THOMAS HEATHERWICK

托马斯·赫斯维克
トーマス·ヘザーウィック
Томас Хезервик
boat

THOMAS HEATHERWICK 442

source:dezeencom
Thomas Heatherwick talks to Dezeen about his design for a riverboat in France in this interview filmed by Dezeen at Heatherwick’s ongoing exhibition at the V&A museum in London.

In the movie Heatherwick explains how the boat was commissioned to transport tourists and locals along the Loire river between Nantes and Saint-Nazaire.

Unlike a traditional two-hulled catamaran, the boat will have a single hull that folds back on itself and stretches over to form an infinite loop. This makes space for two diagonal viewing decks from which passengers can look out towards works of art along the river banks.

Heatherwick has been talking about his work in a series of movies filmed by Dezeen at his exhibition at the V&A. Hear him talk about his studio’s Christmas card tradition here, and how he created the UK pavilion at the Shanghai World Expo here. Find out about his design for a new London bus here, and see him demonstrate the machine that dispenses guides for the exhibition here.
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source:independentcouk
As a child, Thomas Heatherwick was a fan of the comic inventions of W Heath Robinson, whose best drawings – the Automatic Back Scratcher, the Self-Operating Napkin – featured ingenious contraptions held together by cogs, pulleys, steam kettles, candles and lengths of knotted string.

Heatherwick also developed a habit of wondering why things around him weren’t better organised. “I wondered why ice creams were so small. So when they invented the Magnum, I thought, hang on, I had that idea. And I wondered why all the new buildings I saw seemed so unpleasant… There were lots of moments where I thought, why is that like that? Surely it could be better? All I feel we’re doing in our projects is trying to make things better.”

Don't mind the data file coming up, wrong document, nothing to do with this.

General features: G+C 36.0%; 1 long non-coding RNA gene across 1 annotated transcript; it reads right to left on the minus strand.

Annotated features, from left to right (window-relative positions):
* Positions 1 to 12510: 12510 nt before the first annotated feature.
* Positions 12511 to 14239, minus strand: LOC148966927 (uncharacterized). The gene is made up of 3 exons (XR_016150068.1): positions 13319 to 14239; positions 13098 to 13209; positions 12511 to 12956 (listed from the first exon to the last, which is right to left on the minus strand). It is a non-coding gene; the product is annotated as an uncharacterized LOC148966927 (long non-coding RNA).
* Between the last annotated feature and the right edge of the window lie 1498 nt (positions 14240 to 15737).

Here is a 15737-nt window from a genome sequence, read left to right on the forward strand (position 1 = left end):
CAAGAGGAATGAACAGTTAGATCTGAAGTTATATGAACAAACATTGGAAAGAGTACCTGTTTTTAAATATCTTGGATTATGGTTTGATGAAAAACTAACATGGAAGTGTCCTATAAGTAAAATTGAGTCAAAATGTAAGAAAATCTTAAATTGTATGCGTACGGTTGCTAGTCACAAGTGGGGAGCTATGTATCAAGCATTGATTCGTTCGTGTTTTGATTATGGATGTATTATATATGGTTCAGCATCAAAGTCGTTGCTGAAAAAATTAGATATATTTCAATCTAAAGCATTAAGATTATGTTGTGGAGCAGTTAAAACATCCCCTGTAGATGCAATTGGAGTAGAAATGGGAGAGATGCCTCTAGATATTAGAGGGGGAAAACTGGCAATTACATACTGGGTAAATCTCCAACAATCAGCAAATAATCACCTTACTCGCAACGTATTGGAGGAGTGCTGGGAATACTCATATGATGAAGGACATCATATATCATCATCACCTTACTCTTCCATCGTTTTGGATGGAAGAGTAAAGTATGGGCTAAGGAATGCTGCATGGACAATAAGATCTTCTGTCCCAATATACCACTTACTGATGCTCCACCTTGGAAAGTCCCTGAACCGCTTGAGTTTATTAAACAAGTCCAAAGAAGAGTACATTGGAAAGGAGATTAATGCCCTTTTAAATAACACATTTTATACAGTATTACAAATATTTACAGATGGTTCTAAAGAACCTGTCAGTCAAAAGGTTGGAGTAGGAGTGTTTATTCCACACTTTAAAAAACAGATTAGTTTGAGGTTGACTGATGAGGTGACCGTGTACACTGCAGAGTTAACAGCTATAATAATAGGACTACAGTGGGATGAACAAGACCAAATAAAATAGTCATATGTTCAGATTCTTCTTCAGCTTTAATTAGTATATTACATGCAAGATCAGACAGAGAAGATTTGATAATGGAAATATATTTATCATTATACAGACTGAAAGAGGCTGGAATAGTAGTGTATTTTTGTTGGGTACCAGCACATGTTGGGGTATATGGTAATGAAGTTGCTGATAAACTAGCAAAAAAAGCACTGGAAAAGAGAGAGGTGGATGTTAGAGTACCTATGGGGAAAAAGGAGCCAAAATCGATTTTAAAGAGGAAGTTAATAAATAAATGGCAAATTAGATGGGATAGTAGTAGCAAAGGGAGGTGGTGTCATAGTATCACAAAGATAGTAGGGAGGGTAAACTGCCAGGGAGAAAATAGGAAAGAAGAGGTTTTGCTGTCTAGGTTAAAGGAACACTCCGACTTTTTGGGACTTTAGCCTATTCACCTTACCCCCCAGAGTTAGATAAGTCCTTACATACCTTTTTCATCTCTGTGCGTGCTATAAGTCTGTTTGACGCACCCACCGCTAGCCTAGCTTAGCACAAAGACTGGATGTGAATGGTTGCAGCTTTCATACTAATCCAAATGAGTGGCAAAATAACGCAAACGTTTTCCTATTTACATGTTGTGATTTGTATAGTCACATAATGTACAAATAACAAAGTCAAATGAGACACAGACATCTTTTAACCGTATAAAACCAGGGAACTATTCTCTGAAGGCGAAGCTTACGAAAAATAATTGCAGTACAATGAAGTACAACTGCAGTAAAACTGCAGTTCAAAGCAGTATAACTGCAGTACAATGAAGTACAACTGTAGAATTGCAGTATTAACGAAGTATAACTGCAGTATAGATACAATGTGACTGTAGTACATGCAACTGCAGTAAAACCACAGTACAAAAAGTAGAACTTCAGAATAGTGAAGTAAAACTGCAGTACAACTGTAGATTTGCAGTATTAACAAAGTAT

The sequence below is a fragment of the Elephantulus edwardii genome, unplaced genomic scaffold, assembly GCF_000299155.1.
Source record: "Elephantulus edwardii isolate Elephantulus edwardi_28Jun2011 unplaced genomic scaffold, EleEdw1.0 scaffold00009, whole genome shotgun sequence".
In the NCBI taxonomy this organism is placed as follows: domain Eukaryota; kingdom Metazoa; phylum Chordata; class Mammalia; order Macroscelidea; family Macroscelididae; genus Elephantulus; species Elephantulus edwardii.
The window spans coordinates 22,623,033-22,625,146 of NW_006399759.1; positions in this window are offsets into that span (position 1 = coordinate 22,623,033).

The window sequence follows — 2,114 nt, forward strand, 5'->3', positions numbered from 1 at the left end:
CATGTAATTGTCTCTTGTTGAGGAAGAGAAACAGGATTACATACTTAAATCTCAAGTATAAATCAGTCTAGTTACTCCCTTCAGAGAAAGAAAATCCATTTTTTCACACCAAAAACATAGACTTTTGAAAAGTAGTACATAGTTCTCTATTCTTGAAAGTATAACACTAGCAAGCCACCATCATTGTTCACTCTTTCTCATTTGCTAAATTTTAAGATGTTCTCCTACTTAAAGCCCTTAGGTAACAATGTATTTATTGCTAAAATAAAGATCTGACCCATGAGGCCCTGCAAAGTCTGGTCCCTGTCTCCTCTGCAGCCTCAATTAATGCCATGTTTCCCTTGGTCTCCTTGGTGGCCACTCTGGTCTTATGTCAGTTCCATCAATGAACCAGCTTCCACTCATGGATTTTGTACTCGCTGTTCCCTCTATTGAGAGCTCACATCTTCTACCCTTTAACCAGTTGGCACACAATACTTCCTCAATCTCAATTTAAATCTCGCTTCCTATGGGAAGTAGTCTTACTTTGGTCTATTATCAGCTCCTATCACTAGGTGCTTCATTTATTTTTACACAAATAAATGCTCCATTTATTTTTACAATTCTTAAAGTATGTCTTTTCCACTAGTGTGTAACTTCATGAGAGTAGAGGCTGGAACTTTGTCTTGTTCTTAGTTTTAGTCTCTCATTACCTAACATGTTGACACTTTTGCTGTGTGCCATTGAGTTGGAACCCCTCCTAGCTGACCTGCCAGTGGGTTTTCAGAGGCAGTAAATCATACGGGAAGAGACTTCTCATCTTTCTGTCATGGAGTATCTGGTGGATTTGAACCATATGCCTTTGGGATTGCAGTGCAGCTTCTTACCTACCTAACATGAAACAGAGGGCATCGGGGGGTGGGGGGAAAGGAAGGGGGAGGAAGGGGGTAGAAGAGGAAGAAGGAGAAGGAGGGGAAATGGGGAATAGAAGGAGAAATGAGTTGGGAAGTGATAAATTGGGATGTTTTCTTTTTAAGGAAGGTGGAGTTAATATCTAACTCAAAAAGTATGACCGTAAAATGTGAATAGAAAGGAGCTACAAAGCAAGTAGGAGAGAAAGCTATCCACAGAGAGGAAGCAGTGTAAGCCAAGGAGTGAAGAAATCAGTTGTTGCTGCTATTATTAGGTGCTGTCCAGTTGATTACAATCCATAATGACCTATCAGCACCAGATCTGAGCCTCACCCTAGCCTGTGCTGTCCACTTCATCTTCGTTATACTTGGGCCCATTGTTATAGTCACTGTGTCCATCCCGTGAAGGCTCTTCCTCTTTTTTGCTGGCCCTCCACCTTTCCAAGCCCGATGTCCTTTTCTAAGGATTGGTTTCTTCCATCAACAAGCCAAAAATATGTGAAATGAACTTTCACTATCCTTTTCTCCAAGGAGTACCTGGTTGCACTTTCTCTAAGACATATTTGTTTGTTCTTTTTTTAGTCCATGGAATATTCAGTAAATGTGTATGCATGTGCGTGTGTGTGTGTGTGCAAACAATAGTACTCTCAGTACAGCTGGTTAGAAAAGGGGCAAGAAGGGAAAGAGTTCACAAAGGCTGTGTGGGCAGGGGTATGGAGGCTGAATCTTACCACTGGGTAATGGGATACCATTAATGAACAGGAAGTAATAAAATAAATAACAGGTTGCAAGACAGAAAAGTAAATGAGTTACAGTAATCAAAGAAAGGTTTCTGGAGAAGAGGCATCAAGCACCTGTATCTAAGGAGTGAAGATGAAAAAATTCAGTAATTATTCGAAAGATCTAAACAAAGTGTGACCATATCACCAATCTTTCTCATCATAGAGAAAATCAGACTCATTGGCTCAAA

Three decades later, this youthful combination of ingenuity and civic improvement has borne fruit in many ways. Heatherwick has transformed the physical landscape of cities from Aberystwyth to Azerbaijan and from Stratford to Shanghai with his boldly fluid designs and engineering brainwaves. He’s also torn up the rulebook that says architects and designers shouldn’t involve themselves in the making of objects and buildings.

He and his team at Heatherwick Studio have designed, among a hundred other things, a bridge in Paddington Basin in west London that folds up into a circle when it’s not being used. They constructed the UK Pavilion, at World Expo in Shanghai 2010, as a shimmering cuboid “seed cathedral” of 60,000 silvery tingling 22-foot hairs. They transformed Harvey Nichols in 1997 by creating a huge polyester-and-plywood serpentine object that crawled all over and through its picture windows and threatened to overwhelm Knightsbridge. They created the Olympic Cauldron in 2012, with its 204 flame-bearing copper elements that rose simultaneously in the darkness at the climax of the opening ceremony, to converge into a massive, incandescent flame that symbolised global unity and made grown men weep. They rejuvenated the old Routemaster bus, giving it a double staircase, huge glass frontage, wraparound views of London and a saucy diagonal slash at the rear, turning the wheezy old rustbucket into a glamorous woman in a bias-cut frock. More immediately, he and his team are responsible for throwing a new garden bridge across the Thames from Temple to the South Bank.

There’s an elegant model of the garden bridge in a vitrine at Heatherwick Studio near King’s Cross Station. To get in, you must negotiate a gate with prison bars, a bleak courtyard full of bicycles and a Dr Frankenstein front door. Once inside, though, the atmosphere is more Santa’s workshop. The predominantly 20- and 30-something design team flit about or confer urgently at round tables groaning with cafetieres. Everything here shouts, “Brainstorm in progress!”.